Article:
Earlier this month, Anna Gros of Fairborn was driving home when she turned onto Interstate 675 and hit a large piece of concrete sticking out of a pothole. The large piece of debris blew out a back tire on the car, causing her to lose control and swerve into another lane on the highway.
“I was able to control my car. I was blessed,” she said. “If you’ve ever blown out your tire, you know it’s really hard to control it.”
The damage to her vehicle — including a destroyed rim, tire and strut — cost more than $590. Potholes cost drivers, local municipalities and the state billions of dollars each year in damage repairs, insurance claims and civil complaints.
The state has already used 8,818 tons of pavement patching material to repair potholes this year alone. That’s up from the 6,823 tons last year and 4,178 tons used in 2015. Matt Bruning, spokesman for the Ohio Department of Transportation, said the cost of fixing each pothole varies — it could be hundreds of dollars to thousands of dollars.
“You’ll notice that we’ve used a lot more material patching potholes over the past couple of years,” Bruning said. “While we’re seeing more potholes, we’re also doing a better job fixing them as quickly as we can.”
Gros said the pothole was fixed the next day after her accident, and that the crews had responded quickly and appropriately. The state has already spent $4.06 million to fill potholes. The department does not track data on how many potholes are repaired each year.
“If it is a more permanent fix, you will have a bigger crew, more equipment, more expensive asphalt,” he said. “In the permanent fix you will cut out the damaged material. You make the cuts just outside of the damaged area, so that you get a good bond when you put in the new asphalt.”
Civil complaints can be filed against the state in the Ohio Court of Claims for pothole damage. If the pothole damage is $10,000 or less, drivers can file a complaint with the state court that was established in 1975 by the General Assembly. More than 1,000 Ohioans filed complaints in the past five years and were reimbursed nearly a half million dollars by the state.
More than 125 civil complaints have been filed for vehicle damage because of potholes this year, according to a state database. That number is slightly down from a couple years ago when claims skyrocketed after a brutally cold winter with quickly swinging temperatures.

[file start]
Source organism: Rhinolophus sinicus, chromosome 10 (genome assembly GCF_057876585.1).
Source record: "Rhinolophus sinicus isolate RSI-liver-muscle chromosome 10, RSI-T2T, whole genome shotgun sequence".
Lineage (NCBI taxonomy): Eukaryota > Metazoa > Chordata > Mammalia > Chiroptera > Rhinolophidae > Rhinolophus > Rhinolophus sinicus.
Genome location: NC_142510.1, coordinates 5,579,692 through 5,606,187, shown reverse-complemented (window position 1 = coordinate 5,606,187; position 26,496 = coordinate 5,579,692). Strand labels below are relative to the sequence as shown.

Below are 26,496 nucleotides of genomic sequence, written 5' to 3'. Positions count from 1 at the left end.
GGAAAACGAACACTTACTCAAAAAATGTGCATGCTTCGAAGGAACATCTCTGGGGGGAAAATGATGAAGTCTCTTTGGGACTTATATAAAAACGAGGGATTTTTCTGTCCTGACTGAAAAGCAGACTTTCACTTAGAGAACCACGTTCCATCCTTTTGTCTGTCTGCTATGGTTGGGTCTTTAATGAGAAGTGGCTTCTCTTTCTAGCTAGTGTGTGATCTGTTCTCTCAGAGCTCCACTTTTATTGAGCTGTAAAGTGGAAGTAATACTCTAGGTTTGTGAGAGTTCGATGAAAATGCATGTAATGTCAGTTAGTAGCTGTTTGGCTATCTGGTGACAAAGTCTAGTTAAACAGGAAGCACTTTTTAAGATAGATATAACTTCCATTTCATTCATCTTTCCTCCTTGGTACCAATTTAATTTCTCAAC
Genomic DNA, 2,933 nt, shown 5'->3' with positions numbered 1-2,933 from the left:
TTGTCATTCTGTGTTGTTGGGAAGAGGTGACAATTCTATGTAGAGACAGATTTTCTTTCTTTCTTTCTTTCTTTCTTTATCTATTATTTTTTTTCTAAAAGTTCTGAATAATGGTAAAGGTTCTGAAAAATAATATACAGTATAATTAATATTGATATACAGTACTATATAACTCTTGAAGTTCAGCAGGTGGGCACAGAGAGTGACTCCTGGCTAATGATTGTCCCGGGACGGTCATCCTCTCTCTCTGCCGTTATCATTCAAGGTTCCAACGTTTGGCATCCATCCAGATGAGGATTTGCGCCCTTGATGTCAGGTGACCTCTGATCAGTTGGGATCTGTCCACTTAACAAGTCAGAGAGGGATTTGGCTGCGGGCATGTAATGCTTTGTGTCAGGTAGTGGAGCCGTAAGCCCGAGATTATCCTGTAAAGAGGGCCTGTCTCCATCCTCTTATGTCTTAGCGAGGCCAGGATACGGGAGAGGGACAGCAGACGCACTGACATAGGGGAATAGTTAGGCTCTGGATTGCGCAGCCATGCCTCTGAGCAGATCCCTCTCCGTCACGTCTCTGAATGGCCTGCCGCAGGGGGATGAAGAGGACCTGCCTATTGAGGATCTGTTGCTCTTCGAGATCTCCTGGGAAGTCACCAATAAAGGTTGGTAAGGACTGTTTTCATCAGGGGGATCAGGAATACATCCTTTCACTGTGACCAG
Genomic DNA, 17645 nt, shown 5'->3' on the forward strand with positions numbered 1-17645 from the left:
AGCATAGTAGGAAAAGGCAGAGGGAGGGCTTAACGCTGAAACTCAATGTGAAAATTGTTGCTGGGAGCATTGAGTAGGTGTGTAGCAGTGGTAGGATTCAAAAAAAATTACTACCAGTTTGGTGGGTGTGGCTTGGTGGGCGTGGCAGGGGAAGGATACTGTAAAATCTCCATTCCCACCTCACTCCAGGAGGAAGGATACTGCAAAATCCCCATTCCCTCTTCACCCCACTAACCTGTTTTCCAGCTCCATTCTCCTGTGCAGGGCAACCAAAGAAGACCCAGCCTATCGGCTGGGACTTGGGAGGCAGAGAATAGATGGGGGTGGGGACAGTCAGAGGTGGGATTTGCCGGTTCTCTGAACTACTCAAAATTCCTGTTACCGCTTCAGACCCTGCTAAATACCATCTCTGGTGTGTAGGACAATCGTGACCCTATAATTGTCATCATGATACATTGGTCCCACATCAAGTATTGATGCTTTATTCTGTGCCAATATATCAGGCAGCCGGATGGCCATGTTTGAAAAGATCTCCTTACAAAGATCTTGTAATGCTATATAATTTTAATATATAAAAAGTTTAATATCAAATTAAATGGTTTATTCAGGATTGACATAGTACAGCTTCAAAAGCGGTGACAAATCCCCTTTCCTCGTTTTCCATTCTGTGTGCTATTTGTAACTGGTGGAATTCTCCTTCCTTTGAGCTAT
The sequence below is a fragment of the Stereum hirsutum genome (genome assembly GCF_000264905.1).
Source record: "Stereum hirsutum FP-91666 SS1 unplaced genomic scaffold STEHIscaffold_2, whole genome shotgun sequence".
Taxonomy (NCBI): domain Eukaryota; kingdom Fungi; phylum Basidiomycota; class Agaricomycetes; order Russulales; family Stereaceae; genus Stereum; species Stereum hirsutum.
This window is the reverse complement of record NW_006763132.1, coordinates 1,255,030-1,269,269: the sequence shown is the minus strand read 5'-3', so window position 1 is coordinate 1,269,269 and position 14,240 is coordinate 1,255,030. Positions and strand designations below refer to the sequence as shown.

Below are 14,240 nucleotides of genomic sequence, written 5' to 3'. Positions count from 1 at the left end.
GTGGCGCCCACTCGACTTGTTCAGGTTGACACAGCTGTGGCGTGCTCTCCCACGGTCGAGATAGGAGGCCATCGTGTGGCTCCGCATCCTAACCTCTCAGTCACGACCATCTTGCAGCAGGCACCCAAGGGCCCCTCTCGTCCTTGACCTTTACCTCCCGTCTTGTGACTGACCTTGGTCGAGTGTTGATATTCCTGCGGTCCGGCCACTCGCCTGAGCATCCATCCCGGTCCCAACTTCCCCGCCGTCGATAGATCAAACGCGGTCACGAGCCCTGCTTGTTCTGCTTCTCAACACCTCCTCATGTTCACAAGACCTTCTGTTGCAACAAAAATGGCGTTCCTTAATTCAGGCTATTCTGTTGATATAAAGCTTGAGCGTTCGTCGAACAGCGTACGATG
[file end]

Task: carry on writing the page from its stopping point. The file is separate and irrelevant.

Approximately 100 civil complaints related to potholes were filed in 2013, and that number spiked to 355 filed in 2015.
Locally, some say the unseasonably warm winter conditions resulted in fewer potholes and damage vehicles — costing local municipalities and the state less in road repair and civil claims. Fred Stovall, public works director for Dayton, said there’s been less this year — similar to trends seen with last year’s mild winter as well.
“We’re always going to have potholes,” he said. “It’s been a mild winter, and we do have some pot holes but it’s nothing out of the norm.”
Potholes are typically caused by weather patterns. Through the winter months, water gets under the pavement and frees, then thaws, repeatedly. That expansion and contraction of water causes roadway material to break up. That action mixed with heavy traffic results in potholes.
“But potholes aren’t just a winter problem,” Bruning said. “They can happen in warmer weather too. Water gets under the pavement, breaks down the asphalt and creates a void. Then the traffic on top creates depressions in the pavement.”
Potholes are most noticeable when the temperature starts to warm up again after cold weather, and crews usually have the busiest work time in January and February, according to the transportation department.
Mark Breining, manager at Grismer Tire in Dayton, said it’s been a slow year for vehicle damage due to potholes. The mild winter has kept more cars on the streets and out of auto repairs shops, he said.
“The snow was so minimal,” he said. “Everyone got a break from it this year.”
If a vehicle does hit a pothole, it can do extensive damage and cost upwards of hundreds of dollars for repair. A patch repair cost about $25, but a new wheel could cost up to $300 plus the price of a new tire. If the alignment or suspension of the car has been impacted, that will cost even more.
While municipalities say there’s not many ways to prevent potholes, one local company is working to analyze and disseminate pothole data. Founded by James Bridgers, Road-Aid uses geospatial and sensor, automatic target recognition on vehicles to identify where potholes are at — and then collect, analyze and inventory data about road issues.
Bridgers said the goal is to better help consumers to understand where potholes are at, he said. And, governments can more readily “deploy a fully proactive pothole identification program” if they have the data to use.
“The average driver spends about $800 bucks a year just in vehicle maintenance due to poor road conditions- whether it’s flat tires due to potholes or just normal bumpy roads,” he told this newspaper. “As they are driving along they will be notified and then actually have the image of where that pothole is so they can drive defensively and avoid it safety.”
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